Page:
Second year computer science student Shehmeer Ahmad said he simply wants to “level the playing field” with his new web platform for real world discussion and opinions, Opinionoto.
“You don’t have to have this huge following or be iconic to be heard, all you have to have is an opinion and you can have it seen,” said the 19-year-old York University student. He also runs his own marketing company geared towards small businesses, called TriDice Marketing.
Opinionoto formerly soft-launched to limited success, mainly because of a lack of users, so Ahmad and cofounder Arber Beqiraj pulled the plug and started building up an invite list. It now stands at about 2,300 people who want to join the new and improved site, and Ahmad said that number is growing by the hundreds every week.
He referenced Twitter as a motivation for starting the site, commenting how the popular social media site actually promotes social polarization: people of different opinions aren’t collaborating or communicating with each other (which makes sense given that its a “follower”-based type of social media. Yet there are those who desire more discourse).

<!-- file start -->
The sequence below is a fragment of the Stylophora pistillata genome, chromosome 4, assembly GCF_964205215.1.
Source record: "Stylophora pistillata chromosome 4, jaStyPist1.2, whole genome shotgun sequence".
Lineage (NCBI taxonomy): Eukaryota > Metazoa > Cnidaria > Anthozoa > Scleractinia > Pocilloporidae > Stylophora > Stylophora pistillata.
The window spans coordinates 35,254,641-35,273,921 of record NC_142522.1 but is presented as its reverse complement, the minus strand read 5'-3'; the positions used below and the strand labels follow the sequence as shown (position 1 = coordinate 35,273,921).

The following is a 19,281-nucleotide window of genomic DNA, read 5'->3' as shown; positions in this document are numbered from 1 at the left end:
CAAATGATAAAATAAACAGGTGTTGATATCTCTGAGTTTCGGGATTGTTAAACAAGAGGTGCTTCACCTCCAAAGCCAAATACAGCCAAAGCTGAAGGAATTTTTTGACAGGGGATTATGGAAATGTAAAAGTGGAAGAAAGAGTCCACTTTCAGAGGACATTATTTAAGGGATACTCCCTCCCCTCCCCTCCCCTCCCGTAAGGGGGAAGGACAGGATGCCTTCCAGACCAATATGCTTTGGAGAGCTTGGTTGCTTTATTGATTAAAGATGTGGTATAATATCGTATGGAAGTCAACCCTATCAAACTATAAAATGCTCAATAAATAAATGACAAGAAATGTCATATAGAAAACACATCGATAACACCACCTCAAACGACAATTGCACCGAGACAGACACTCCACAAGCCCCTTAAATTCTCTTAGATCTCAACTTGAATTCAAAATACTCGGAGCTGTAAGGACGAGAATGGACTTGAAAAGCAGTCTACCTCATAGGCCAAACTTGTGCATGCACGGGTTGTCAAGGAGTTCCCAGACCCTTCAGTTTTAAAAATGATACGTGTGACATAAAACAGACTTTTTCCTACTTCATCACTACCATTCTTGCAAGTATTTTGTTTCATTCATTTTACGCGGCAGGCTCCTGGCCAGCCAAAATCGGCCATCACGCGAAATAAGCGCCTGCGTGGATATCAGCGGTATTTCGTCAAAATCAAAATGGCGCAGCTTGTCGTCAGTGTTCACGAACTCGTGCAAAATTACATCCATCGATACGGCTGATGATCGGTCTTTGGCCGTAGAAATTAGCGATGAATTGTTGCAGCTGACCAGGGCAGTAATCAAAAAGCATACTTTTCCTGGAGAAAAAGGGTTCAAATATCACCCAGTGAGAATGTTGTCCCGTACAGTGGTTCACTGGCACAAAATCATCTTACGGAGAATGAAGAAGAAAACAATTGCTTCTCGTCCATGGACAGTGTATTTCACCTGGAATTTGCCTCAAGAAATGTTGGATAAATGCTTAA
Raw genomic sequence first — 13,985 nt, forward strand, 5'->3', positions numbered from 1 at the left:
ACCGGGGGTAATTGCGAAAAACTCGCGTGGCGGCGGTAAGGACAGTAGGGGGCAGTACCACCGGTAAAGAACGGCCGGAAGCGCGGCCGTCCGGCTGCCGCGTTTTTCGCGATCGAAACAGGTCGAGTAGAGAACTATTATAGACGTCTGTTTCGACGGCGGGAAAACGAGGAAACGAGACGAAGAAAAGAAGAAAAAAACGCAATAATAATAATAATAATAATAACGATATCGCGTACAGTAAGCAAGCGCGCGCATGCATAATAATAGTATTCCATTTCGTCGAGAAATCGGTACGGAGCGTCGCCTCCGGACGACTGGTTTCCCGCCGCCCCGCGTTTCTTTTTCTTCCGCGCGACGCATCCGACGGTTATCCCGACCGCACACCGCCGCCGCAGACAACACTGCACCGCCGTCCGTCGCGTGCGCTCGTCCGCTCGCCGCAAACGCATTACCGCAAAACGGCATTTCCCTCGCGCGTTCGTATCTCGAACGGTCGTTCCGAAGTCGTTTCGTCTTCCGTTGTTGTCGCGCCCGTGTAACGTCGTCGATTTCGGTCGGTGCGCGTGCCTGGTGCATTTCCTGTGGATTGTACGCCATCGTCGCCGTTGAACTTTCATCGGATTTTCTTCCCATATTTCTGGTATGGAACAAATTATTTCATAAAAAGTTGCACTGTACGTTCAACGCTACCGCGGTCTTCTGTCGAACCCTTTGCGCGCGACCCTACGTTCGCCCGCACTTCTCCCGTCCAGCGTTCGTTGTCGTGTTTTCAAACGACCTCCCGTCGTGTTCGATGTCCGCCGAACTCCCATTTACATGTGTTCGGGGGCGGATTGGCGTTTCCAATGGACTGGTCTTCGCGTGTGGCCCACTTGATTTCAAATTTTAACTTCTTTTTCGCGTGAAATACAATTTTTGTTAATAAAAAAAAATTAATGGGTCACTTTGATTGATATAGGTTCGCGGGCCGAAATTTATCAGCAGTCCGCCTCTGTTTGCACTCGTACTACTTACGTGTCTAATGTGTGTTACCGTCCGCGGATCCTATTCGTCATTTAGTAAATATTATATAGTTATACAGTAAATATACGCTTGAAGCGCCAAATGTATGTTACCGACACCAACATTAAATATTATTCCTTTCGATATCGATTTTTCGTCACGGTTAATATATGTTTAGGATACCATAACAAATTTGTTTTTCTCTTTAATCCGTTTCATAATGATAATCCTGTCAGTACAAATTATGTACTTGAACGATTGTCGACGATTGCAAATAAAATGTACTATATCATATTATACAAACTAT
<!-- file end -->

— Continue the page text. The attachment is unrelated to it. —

Moreover, he said responses on Twitter are at an all-time low. The pair of cofounders structured the platform in a way that promotes “actual discussion as opposed to keeping the conversation one-sided,” and have included algorithms that perform semantic analysis, creating a consensus about how the world feels about a specific topic at any time.
The design of the site is extremely clean, and one can tell that the pair have a keen eye for a decent user experience. Other than that its essentially everything that Facebook can do, but more so for those who actually want to debate topics. Users can post updates or questions, can form voting-based polls, while followers can “bump” up posts that they like, or of course, reply.
Users can choose to disclose their full name, or remain anonymous. I asked Ahmad how much he considered making users disclose their full information, and it wasn’t something they wanted to do. “We want to allow people to feel free to express themselves,” he told BetaKit. “Google is sort of experimenting with having your self associated with your youtube account, for instance, and we felt that that kind of puts people in an uncomfortable spot.”
When asked what motivated the two cofounders to build a platform that encourages debate, especially given the Internet’s tendency to mutate into quite an ugly place in certain comment boards, Ahmad said he simply thinks the world will be better with more conversation.
“I understand the dissonant nature of opinion, and even that clash,” said Ahmad. “But I believe in the importance of empathy and the ability to see someone else’s perspective. To achieve something like world peace, although it’s a a cliché, would require all of us to understand others’ view points, so if we can help make that happen that would be great.”